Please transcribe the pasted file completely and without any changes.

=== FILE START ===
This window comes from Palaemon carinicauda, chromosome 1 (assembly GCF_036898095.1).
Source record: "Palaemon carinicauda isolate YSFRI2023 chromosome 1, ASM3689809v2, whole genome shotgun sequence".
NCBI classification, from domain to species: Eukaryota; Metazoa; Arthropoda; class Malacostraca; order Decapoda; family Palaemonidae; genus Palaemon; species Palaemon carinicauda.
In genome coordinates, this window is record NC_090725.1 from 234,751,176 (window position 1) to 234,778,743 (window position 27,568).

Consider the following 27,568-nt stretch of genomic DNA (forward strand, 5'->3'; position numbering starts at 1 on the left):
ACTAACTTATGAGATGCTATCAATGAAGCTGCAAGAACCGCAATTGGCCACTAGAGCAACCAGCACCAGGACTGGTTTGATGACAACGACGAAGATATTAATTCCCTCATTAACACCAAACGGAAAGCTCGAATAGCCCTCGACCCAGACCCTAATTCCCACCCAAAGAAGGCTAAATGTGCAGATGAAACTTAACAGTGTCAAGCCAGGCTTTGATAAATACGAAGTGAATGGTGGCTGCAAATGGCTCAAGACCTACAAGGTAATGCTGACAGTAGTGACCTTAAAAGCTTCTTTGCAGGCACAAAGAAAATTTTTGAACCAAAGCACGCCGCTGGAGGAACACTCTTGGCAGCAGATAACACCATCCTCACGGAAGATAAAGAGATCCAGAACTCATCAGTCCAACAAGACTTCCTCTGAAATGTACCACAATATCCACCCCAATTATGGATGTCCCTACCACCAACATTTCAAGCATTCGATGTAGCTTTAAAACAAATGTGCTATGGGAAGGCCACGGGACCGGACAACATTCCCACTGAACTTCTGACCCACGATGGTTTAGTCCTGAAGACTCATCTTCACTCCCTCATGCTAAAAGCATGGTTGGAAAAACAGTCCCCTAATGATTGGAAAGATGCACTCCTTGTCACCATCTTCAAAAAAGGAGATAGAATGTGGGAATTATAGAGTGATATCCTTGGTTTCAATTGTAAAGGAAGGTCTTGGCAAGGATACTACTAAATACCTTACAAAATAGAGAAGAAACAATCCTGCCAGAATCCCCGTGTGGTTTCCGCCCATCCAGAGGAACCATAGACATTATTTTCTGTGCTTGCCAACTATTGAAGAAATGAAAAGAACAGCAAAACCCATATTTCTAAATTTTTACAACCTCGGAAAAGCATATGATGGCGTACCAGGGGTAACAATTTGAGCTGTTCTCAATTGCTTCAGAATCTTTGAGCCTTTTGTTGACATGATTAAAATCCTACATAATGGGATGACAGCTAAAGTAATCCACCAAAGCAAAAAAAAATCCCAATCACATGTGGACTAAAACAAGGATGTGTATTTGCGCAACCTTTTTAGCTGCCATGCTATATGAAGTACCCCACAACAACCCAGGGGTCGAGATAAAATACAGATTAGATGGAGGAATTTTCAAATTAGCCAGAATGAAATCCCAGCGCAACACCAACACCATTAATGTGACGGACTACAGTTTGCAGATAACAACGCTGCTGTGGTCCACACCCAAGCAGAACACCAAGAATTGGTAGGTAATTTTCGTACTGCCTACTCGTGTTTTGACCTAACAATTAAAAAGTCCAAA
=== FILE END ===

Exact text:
This window comes from Palaemon carinicauda, chromosome 1 (assembly GCF_036898095.1).
Source record: "Palaemon carinicauda isolate YSFRI2023 chromosome 1, ASM3689809v2, whole genome shotgun sequence".
NCBI classification, from domain to species: Eukaryota; Metazoa; Arthropoda; class Malacostraca; order Decapoda; family Palaemonidae; genus Palaemon; species Palaemon carinicauda.
In genome coordinates, this window is record NC_090725.1 from 234,751,176 (window position 1) to 234,778,743 (window position 27,568).

Consider the following 27,568-nt stretch of genomic DNA (forward strand, 5'->3'; position numbering starts at 1 on the left):
ACTAACTTATGAGATGCTATCAATGAAGCTGCAAGAACCGCAATTGGCCACTAGAGCAACCAGCACCAGGACTGGTTTGATGACAACGACGAAGATATTAATTCCCTCATTAACACCAAACGGAAAGCTCGAATAGCCCTCGACCCAGACCCTAATTCCCACCCAAAGAAGGCTAAATGTGCAGATGAAACTTAACAGTGTCAAGCCAGGCTTTGATAAATACGAAGTGAATGGTGGCTGCAAATGGCTCAAGACCTACAAGGTAATGCTGACAGTAGTGACCTTAAAAGCTTCTTTGCAGGCACAAAGAAAATTTTTGAACCAAAGCACGCCGCTGGAGGAACACTCTTGGCAGCAGATAACACCATCCTCACGGAAGATAAAGAGATCCAGAACTCATCAGTCCAACAAGACTTCCTCTGAAATGTACCACAATATCCACCCCAATTATGGATGTCCCTACCACCAACATTTCAAGCATTCGATGTAGCTTTAAAACAAATGTGCTATGGGAAGGCCACGGGACCGGACAACATTCCCACTGAACTTCTGACCCACGATGGTTTAGTCCTGAAGACTCATCTTCACTCCCTCATGCTAAAAGCATGGTTGGAAAAACAGTCCCCTAATGATTGGAAAGATGCACTCCTTGTCACCATCTTCAAAAAAGGAGATAGAATGTGGGAATTATAGAGTGATATCCTTGGTTTCAATTGTAAAGGAAGGTCTTGGCAAGGATACTACTAAATACCTTACAAAATAGAGAAGAAACAATCCTGCCAGAATCCCCGTGTGGTTTCCGCCCATCCAGAGGAACCATAGACATTATTTTCTGTGCTTGCCAACTATTGAAGAAATGAAAAGAACAGCAAAACCCATATTTCTAAATTTTTACAACCTCGGAAAAGCATATGATGGCGTACCAGGGGTAACAATTTGAGCTGTTCTCAATTGCTTCAGAATCTTTGAGCCTTTTGTTGACATGATTAAAATCCTACATAATGGGATGACAGCTAAAGTAATCCACCAAAGCAAAAAAAAATCCCAATCACATGTGGACTAAAACAAGGATGTGTATTTGCGCAACCTTTTTAGCTGCCATGCTATATGAAGTACCCCACAACAACCCAGGGGTCGAGATAAAATACAGATTAGATGGAGGAATTTTCAAATTAGCCAGAATGAAATCCCAGCGCAACACCAACACCATTAATGTGACGGACTACAGTTTGCAGATAACAACGCTGCTGTGGTCCACACCCAAGCAGAACACCAAGAATTGGTAGGTAATTTTCGTACTGCCTACTCGTGTTTTGACCTAACAATTAAAAAGTCCAAA